Belgian Ministry of Defence to invest €1.8 billion in R&D

Belgian Ministry of Defence to invest €1.8 billion in R&D
Defence minister Ludivine Dedonder, State Secretary for scientific policy Thomas Dermine and Walloon vice-minister president Christie Morreale pictured during a visit at the John Cockerill Defence site in Loncin, Wednesday 08 June 2022. BELGA PHOTO ERIC LALMAND

The Belgian Ministry of Defence is set to invest €1.8 billion into research and development, Defence Minister Ludivine Dedonder announced on 8 June during a visit to Walloon weapons systems manufacturer John Cockerill Defence.

Accompanied by the Minister of Economy Pierre-Yves Dermange and Walloon Minister for Employment Christine Morreale, the Defence Minister announced the budget as part of the Federal Government’s STAR (Security, Technology, Ambition, Resilience) plans.

Under the new plans, criticised by members of the Belgian Ecologist party, the government hopes to revitalise the Belgian army through new investments after years of budget cuts and neglect. The plan calls for equipping the army with new, high-tech equipment to make it capable of “dealing with current and future threats.”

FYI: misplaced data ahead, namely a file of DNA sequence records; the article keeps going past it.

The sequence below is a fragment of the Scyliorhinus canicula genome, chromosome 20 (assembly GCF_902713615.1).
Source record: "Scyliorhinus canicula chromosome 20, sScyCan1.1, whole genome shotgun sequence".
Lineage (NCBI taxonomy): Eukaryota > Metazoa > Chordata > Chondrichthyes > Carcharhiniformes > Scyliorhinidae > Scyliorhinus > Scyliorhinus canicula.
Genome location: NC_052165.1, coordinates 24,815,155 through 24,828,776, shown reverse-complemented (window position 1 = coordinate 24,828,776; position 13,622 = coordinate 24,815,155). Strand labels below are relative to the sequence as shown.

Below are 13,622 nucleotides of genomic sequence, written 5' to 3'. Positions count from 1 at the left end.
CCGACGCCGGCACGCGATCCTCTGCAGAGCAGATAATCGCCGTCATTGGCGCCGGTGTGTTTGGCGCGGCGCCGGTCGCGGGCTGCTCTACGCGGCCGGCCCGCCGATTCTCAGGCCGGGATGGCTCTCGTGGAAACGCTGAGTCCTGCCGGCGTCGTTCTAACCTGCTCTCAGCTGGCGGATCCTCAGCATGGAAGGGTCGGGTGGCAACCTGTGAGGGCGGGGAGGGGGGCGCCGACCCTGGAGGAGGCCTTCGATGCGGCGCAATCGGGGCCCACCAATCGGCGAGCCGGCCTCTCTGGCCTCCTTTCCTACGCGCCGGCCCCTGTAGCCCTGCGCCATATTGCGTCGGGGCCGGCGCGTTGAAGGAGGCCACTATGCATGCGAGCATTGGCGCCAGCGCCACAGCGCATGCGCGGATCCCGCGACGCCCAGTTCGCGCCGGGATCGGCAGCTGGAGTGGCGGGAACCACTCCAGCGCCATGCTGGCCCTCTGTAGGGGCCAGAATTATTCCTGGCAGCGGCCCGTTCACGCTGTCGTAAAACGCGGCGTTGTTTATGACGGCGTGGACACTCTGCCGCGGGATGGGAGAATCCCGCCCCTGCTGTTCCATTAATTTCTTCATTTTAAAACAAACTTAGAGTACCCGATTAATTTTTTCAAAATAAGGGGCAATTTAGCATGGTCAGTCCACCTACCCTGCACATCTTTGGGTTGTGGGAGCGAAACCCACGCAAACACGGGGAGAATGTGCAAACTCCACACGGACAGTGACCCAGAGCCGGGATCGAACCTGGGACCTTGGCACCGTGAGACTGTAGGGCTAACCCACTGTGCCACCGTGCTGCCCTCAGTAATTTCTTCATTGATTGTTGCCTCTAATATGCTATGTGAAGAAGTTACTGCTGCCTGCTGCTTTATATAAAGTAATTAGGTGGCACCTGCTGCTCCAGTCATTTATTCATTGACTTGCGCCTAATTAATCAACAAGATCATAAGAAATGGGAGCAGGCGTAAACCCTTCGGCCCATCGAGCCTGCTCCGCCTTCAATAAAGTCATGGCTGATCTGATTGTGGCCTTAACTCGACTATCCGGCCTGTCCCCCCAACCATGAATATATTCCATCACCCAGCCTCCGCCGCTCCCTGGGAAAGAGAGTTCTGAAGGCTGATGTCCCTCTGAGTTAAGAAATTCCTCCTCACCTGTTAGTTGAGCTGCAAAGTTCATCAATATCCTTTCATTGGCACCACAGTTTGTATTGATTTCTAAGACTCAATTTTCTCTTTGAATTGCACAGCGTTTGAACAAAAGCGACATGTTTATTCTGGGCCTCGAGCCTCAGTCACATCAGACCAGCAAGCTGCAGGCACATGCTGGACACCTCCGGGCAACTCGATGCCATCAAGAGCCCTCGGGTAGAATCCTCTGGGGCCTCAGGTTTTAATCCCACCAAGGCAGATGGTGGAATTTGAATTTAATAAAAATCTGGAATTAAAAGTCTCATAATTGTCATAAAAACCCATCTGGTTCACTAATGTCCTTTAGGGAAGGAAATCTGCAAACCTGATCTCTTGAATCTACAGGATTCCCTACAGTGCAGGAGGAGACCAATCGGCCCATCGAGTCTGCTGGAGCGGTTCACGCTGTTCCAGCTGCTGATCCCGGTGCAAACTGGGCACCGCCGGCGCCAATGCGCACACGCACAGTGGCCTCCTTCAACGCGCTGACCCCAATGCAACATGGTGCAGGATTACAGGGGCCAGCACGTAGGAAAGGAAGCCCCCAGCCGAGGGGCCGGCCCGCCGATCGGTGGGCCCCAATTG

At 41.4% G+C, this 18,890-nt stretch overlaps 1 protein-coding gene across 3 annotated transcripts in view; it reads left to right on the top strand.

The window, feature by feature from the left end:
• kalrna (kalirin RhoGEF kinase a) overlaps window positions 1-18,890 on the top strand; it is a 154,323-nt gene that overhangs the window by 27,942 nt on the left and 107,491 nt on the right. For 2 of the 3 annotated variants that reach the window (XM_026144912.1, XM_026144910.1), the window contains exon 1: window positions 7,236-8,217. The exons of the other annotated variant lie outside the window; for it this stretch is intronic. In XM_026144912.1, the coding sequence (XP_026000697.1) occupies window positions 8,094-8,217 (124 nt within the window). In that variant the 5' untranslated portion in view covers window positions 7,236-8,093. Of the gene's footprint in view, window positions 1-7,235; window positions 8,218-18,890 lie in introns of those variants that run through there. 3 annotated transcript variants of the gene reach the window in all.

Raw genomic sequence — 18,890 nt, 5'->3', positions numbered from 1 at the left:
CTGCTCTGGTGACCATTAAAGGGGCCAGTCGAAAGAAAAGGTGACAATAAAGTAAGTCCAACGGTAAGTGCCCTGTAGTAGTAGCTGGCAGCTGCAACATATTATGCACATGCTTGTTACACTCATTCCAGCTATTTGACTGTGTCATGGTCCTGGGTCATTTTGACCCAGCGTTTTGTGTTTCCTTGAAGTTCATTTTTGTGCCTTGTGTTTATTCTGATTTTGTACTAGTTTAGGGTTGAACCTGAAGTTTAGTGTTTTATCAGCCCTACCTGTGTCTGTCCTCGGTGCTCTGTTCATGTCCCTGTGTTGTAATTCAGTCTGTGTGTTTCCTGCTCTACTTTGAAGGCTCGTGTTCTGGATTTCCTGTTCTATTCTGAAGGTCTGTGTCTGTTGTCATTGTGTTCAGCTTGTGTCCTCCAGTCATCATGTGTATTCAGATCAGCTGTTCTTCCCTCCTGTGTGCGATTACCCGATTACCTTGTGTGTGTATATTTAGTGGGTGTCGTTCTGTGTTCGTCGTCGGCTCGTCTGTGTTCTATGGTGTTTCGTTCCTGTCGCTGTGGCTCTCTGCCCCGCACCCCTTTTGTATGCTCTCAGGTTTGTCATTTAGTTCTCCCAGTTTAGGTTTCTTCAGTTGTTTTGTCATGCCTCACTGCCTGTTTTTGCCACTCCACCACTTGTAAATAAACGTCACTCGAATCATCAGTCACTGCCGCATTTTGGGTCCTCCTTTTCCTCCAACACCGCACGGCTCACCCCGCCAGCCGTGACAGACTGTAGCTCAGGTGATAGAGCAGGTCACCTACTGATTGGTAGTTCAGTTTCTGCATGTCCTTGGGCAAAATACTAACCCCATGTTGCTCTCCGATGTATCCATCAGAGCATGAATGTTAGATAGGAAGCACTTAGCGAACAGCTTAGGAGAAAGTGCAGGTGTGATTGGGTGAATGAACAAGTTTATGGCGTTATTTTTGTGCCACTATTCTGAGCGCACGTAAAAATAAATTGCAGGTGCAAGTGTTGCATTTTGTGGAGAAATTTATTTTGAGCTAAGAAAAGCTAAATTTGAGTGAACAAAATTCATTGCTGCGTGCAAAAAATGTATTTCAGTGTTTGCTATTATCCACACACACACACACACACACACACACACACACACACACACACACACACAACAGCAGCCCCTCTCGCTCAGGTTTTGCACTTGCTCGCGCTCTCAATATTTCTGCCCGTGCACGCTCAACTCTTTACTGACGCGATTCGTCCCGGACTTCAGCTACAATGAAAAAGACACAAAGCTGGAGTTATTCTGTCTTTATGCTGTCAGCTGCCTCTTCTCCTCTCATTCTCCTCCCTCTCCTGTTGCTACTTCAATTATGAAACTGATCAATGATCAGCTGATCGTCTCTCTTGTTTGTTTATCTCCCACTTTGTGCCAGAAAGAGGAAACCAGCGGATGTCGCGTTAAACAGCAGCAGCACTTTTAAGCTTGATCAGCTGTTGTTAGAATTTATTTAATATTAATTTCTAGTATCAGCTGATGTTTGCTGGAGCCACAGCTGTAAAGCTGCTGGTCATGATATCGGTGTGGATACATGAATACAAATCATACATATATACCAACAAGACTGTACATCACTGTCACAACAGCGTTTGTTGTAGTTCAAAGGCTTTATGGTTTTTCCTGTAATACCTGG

“This budget of €1.8 billion is historic. After years of disinvestment, my ambition is to rebuild this Department of Defence. I want a Defence that opens up to society, I want to work hand in hand with companies and allow them to develop their capacity and create jobs. There are opportunities for defence and security companies,” Dedonder said.

Belgian defence industry

Belgium’s defence industry is primarily based in French-speaking Wallonia. The region has a long and often chequered history of weapons manufacturing and military contracts.

The largest military producer in Wallonia is FN Herstal, manufacturer of the Minimi machine gun and SCAR platforms, which are used by armies across the world. FN weapons have repeatedly ended up in the hands of Saudi forces in their war in Yemen. The minister is planning a trip to the FN Herstal factory at the end of the month.

Dedonder states that investments from the R&D budget will go towards military, dual-use, and civilian technologies.

“We wanted to show the minister that John Cokerill is first and foremost an innovation company. We are developing projects that make us a player and a candidate for innovation funding promoted by the Belgian Ministry of Defence,” CEO Thierry Renaudin told ministers at the event.

Liège-based John Cockerill is expected to provide weapons systems for use on European military projects, such as the Armoured Engagement Assistance Vehicle (VBAE) programme.

Many major arms manufacturers in Wallonia are part-owned by the Wallon region. Flemish peace organisation Vredesactie has previously criticised the Walloon government for a lack of transparency in the regional government’s involvement in international weapons supply.

"The Walloon government is allergic to transparency on its arms export policies. There is a severe lack of information on arms export licences and the information which is available often comes two years after the fact,” researcher Bram Vranken said.


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